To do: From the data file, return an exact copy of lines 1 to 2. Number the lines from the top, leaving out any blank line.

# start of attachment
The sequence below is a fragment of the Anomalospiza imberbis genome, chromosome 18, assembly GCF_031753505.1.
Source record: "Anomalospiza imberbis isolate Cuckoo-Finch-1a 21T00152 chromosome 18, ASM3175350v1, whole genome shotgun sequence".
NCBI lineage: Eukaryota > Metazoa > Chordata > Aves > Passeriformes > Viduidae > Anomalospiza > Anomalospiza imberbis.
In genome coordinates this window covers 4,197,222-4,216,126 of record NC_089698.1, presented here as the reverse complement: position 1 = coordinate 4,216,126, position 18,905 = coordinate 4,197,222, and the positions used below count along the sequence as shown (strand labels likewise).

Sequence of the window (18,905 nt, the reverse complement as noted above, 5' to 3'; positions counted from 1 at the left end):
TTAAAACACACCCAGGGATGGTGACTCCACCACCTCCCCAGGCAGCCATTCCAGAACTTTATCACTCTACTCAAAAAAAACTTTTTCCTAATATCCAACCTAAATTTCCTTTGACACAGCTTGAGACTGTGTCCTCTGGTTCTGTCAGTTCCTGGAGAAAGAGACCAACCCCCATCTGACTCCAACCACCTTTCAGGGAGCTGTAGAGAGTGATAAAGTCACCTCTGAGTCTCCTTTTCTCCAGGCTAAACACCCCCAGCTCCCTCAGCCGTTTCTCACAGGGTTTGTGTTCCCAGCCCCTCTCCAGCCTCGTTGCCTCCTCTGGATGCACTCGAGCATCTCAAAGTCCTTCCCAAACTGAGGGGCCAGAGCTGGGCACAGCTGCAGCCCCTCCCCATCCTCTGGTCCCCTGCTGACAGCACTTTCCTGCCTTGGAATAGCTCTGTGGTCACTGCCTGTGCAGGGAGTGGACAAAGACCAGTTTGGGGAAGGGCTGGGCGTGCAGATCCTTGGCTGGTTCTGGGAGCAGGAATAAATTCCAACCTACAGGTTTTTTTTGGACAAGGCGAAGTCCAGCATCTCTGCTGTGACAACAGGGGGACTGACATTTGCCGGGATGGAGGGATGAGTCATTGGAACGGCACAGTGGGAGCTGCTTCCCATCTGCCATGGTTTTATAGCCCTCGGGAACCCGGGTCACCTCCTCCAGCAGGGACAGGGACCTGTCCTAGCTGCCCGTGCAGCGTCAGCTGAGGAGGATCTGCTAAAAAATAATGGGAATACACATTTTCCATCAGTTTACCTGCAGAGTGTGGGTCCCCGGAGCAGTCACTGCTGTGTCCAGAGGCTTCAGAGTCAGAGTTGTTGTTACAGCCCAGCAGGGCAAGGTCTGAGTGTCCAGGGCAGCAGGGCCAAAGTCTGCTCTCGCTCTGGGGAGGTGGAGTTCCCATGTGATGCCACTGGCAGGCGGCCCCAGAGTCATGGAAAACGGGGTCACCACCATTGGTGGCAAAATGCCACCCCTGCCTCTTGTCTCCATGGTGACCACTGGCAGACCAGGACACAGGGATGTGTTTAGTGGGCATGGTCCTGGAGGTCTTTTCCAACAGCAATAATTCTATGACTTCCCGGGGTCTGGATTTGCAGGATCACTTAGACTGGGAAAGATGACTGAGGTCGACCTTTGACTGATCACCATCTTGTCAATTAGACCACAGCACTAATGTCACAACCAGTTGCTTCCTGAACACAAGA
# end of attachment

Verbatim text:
The sequence below is a fragment of the Anomalospiza imberbis genome, chromosome 18, assembly GCF_031753505.1.
Source record: "Anomalospiza imberbis isolate Cuckoo-Finch-1a 21T00152 chromosome 18, ASM3175350v1, whole genome shotgun sequence".